A research library of key reports on the sports and physical activity sector from a variety of sources.
About This Report:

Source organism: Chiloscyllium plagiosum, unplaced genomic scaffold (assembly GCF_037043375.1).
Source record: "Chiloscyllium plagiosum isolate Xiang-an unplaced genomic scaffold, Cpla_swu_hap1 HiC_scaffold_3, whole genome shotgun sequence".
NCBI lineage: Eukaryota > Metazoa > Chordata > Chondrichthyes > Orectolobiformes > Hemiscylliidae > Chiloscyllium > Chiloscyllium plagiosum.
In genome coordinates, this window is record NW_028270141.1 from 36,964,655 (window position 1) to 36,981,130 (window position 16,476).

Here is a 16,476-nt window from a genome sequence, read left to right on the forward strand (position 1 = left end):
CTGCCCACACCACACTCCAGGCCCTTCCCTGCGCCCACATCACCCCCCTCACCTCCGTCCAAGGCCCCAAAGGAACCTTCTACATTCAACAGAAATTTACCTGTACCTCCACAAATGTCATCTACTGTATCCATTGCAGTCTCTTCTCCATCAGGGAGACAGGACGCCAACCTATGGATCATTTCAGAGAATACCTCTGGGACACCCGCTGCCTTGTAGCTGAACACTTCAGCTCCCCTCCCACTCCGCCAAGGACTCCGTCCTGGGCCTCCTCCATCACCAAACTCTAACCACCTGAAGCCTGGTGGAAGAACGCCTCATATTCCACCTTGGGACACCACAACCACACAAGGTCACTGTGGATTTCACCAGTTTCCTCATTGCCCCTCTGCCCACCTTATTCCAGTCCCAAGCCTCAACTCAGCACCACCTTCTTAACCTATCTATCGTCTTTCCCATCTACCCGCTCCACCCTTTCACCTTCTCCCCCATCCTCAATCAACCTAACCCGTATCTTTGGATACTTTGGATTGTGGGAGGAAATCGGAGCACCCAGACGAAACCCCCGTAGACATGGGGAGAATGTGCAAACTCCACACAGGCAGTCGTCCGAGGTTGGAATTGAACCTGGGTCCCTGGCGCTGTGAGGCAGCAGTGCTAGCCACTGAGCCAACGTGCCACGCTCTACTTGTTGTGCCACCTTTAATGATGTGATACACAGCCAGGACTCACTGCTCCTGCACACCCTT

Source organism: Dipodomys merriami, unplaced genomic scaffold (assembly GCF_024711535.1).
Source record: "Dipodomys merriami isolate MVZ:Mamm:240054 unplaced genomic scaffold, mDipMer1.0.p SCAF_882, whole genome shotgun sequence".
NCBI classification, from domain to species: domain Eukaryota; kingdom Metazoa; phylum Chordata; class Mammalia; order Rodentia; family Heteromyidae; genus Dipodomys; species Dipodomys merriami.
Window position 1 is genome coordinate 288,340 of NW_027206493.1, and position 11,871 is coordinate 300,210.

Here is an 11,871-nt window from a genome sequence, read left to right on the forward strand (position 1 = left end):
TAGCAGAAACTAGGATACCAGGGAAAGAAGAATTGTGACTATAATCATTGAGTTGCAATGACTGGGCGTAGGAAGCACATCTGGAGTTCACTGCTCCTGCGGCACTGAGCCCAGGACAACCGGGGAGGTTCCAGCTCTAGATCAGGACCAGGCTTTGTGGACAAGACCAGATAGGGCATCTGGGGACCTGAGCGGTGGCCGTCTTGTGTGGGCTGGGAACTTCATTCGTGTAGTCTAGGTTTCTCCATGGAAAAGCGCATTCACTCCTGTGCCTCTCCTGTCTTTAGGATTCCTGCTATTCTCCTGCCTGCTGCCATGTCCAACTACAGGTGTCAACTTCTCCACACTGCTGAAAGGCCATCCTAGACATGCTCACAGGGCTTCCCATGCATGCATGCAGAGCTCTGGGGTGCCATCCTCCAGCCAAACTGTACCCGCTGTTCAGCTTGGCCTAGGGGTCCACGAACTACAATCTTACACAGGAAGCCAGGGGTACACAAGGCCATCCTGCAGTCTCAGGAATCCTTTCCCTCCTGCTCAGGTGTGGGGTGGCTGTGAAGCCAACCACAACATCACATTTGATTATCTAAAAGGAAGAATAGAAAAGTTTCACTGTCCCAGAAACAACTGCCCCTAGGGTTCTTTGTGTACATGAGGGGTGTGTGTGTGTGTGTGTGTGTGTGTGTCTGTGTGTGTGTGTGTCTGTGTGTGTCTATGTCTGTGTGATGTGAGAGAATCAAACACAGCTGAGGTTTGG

Since 1975 worldwide obesity has tripled. World Health Organisation (WHO) figures show that in 2016 around 41 million children under the age of 5 and over 340 million children and adolescents aged 5-19 were with overweight or obesity: http://www.who.int/en/news-room/fact-sheets/detail/obesity-and-overweight UK figures show an equally disturbing upward trend (OECD, 2017 'Health at a glance 2017:OECD Indicators'. Paris: OECD Publishing). Indeed, in the 1970s when obesity rates began to climb noticeably, there was a mirrored increase in the popularity of convenience (largely frozen) foods and even just a decade later, further food industry advances in both production and increased advertising resulted in an explosion of the availability of ultra-processed, highly refined foods which were easier to prepare (i.e. microwavable meals) and much easier to advertise. Obesity is a multi-factorial disease but an undeniable contributory factor is that consumers are constantly exposed to high-fat, high-sugar, energy-dense foods that they can access 24 hours a day. Indeed, the increased use of innovative strategies in product development means that within the modern-day food environment, consumers are faced with a wide and perplexing choice in terms of what and when to eat. From the manufacturer's viewpoint, marketing is therefore more important than ever before; as is the negative role of food marketing in the escalation of child obesity. Children are preferentially targeted by marketers (Linn SE, 'Food marketing to children in the context of a marketing maelstrom', Journal of Public Health Policy, 2004:25:24-35) because marketing has a three-way beneficial effect on sales to children: They are independent consumers (pocket money on sweets) They can exert major influence over family purchases (pester power) They are future adult consumers whose brand loyalty, if established in youth, can be highly financially rewarding for the company over the lifespan (Story M & French S, 'Food advertising and marketing directed at children and adolescents in the US' Int J Behav Nutr Phy Act 2004: 1: 3-19). The effect of marketing upon children is all too frequently not of benefit to their mental and physical health and wellbeing and their parents and carers are illequipped with the resources to protect them from a daily onslaught that is all the more lethal because it is frequently insidious and 'hiding in plain sight.' For example, one of the key advertising rules is that ads must be obviously recognisable as such and with the explosion in online ads, promotions by 6 bloggers, vloggers and celebrities on social media, this rule is increasingly swerved. Consumers have a right to know when they are the subject of advertising so that they can understand when content is intended to promote a product or brand. If consumers are unaware that they are being targeted by advertising it is not only misleading but also damages trust in advertising. Against such a backdrop, this report will argue that all of us – parents, manufacturers, the 'out of home' sector (e.g. restaurants, cafes, takeaways) retailers, broadcasters, online media, schools and local authorities – need to take responsibility for promoting healthy choices. There is ample evidence to show that despite the existence of voluntary self-regulatory regimes, current approaches to tackling the obesogenic food environment are not only inadequate but in some instances, facilitate and promote it. Food and drink advertising still predominantly promotes the consumption of unhealthy food and drink and the ways in which it does it are extremely persuasive and engaging. It is therefore unsurprising that children respond in accordance – and as intended. It is important in any consideration of marketing to refrain from undue negative bias. There is certainly a pressing need to rectify its many current and obvious deficiencies but it is equally imperative that policy-makers and business concerns adopt the standpoint that marketing has the potential to be a force for good. A basic principle and touchstone of marketing is to understand the needs of the public. This perspective accords well with 'stakeholder engagement' and 'population-based' policy making. The challenge now facing policymakers is to take radical action to protect children and young people, using statutory means in those areas where a predominantly voluntary approach has failed and continues to fail. In this way, individuals can be supported through coherent and sustained implementation of policies that are both evidence-based and population-based and regulation can be devised that at the very least, facilitates the availability of healthier lifestyle choices that are affordable and easily accessible to everyone from all sectors of society.